The floor slanted gradually upwards from the outer courts to the sanctum, symbolizing the Primeval mound which had emerged from the chaotic waters when the world was created. Often the temple site was chosen where a natural incline could be found. The roof of the halls symbolized the sky and was decorated with stars and protective deities in the form of flying birds. The pillars and columns represented palm trees, lotus and papyrus plants and along the walls the reliefs depicted all kind of marsh vegetation. In fact, in some places the outer courts and halls were flooded with water during the yearly inundation of the Nile, something which must have helped to strengthen the symbolic message in the temple layout.

    Outer Court

    Approaching the pylon towers which made out the entrance into the Outer Court the processional path lead up to the great portal which was set between them. Passing through it one reached an outer court. The general worshipper was probably not allowed further into the temple building than this. Here he was met by priests who received his offerings and forwarded them into the temple. Shrines with statues of other gods beside the one which the temple was built for was often found here and the visitor could honor these, leave offerings and pray by them.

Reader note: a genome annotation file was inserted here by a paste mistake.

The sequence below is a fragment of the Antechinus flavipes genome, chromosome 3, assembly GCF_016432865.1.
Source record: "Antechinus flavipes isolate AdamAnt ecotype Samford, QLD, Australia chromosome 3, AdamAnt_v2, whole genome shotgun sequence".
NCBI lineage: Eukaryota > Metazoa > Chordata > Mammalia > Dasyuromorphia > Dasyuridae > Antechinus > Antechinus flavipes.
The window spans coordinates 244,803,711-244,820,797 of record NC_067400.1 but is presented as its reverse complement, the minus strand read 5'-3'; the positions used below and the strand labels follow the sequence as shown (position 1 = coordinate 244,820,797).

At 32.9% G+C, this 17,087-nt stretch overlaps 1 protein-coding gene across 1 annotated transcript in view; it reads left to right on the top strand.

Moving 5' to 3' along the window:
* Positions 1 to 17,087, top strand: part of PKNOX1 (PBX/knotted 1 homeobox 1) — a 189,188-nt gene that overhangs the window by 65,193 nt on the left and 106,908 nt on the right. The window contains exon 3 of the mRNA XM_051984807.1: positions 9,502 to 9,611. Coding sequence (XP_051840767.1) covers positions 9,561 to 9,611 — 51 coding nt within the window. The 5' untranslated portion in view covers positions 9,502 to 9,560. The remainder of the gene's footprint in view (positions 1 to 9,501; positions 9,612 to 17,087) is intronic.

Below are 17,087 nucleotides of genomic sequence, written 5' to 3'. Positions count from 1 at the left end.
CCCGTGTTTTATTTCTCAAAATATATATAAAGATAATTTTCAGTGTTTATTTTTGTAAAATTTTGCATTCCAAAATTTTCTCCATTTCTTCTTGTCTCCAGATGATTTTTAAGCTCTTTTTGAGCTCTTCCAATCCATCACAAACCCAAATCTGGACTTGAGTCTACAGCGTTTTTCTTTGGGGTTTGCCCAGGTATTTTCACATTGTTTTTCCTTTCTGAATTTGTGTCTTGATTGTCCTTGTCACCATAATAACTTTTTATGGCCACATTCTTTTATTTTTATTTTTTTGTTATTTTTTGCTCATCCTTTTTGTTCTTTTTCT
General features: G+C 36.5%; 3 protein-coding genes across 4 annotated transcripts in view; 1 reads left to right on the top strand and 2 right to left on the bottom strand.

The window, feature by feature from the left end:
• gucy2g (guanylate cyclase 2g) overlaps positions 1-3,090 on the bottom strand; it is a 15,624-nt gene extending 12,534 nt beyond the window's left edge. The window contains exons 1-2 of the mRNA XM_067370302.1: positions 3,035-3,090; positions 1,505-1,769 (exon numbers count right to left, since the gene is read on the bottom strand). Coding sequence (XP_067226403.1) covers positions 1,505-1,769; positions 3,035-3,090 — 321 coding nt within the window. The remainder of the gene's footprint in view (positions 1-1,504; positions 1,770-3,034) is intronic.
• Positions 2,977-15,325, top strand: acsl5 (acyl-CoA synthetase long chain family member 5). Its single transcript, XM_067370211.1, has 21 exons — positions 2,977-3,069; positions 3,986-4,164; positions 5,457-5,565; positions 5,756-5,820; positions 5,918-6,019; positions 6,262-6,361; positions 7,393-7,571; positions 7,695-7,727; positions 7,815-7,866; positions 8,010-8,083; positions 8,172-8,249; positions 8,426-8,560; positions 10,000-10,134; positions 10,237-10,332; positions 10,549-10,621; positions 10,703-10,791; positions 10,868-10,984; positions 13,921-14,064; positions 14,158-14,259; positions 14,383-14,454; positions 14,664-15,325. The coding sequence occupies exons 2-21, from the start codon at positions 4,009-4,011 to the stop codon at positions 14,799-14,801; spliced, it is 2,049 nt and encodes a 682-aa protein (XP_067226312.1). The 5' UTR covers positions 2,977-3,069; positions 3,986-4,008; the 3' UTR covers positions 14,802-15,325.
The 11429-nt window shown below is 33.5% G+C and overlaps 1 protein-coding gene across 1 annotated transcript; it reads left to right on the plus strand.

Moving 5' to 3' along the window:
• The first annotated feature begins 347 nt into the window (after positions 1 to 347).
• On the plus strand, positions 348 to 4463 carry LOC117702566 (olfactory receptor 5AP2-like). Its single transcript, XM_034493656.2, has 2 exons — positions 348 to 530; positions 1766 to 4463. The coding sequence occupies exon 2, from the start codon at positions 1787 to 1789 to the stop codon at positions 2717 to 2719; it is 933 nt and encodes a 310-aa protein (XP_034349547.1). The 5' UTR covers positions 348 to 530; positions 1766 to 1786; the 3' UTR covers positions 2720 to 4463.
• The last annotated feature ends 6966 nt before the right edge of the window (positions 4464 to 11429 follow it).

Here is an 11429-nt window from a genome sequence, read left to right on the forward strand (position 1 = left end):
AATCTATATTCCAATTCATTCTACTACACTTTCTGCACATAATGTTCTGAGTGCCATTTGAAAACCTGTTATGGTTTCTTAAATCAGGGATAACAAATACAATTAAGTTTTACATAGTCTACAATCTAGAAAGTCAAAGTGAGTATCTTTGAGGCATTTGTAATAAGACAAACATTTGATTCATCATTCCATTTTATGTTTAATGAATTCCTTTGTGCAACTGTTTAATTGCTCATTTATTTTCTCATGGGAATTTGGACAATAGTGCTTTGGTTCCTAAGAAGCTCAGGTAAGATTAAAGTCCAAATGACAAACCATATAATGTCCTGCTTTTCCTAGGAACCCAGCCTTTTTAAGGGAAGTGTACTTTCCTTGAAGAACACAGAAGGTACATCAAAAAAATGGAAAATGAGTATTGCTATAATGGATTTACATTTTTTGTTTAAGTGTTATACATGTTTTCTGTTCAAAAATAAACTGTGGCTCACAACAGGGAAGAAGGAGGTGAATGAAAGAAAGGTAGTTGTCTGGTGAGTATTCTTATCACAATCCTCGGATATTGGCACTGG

Inner Court

    Often yet another pair of pylons had to be passed before the inner court was reached. These courtyards were without roof, this open space in front of the pylons went back to the original reed shrines in predynastic times. Reliefs on the walls depicted the king in battle or making offerings to the gods. It is uncertain if the common townspeople were allowed entry here, perhaps they were allowed to watch some of the rites on festival days.

    Hypostyle Halls